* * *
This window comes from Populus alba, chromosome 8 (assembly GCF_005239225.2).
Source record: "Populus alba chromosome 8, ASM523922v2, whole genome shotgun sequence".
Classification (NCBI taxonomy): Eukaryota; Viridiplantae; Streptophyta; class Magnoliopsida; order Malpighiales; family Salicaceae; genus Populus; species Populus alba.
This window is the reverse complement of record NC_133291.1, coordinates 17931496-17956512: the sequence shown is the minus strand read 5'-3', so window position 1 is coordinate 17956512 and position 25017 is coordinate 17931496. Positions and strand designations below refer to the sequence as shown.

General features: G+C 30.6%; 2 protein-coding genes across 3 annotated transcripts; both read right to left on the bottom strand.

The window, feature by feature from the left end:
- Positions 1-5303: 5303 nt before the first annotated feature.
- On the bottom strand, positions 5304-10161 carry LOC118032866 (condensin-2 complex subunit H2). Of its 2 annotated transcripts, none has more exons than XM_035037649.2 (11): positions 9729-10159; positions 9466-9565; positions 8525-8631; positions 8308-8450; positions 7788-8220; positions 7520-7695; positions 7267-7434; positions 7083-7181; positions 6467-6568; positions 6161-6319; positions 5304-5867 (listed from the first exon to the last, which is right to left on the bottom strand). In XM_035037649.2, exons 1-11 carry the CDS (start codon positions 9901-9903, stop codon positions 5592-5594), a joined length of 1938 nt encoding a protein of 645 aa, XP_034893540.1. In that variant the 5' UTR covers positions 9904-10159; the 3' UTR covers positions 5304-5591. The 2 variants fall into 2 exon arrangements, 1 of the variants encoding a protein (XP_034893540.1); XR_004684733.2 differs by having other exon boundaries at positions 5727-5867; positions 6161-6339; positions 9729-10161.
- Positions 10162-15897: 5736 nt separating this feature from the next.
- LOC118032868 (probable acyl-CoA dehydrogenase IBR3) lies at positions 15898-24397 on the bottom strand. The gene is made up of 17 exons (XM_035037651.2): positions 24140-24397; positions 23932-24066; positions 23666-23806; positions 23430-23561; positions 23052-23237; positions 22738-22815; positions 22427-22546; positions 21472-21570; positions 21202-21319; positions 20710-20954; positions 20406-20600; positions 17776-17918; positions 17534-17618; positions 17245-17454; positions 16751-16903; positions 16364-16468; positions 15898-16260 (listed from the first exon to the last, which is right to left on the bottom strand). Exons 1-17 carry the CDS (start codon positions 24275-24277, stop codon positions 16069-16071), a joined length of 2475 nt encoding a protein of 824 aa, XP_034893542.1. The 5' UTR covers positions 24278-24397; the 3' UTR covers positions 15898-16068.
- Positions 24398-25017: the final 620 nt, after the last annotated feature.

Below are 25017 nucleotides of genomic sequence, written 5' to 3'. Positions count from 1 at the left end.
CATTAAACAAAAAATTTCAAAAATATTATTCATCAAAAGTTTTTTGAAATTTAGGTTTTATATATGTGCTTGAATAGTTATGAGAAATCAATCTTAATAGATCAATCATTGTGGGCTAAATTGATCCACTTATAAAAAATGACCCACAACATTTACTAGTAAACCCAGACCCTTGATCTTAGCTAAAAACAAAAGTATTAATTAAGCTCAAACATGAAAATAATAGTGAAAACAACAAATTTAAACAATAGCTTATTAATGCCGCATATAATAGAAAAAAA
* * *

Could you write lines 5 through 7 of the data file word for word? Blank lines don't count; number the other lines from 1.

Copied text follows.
General features: G+C 30.6%; 2 protein-coding genes across 3 annotated transcripts; both read right to left on the bottom strand.

The window, feature by feature from the left end:
- Positions 1-5303: 5303 nt before the first annotated feature.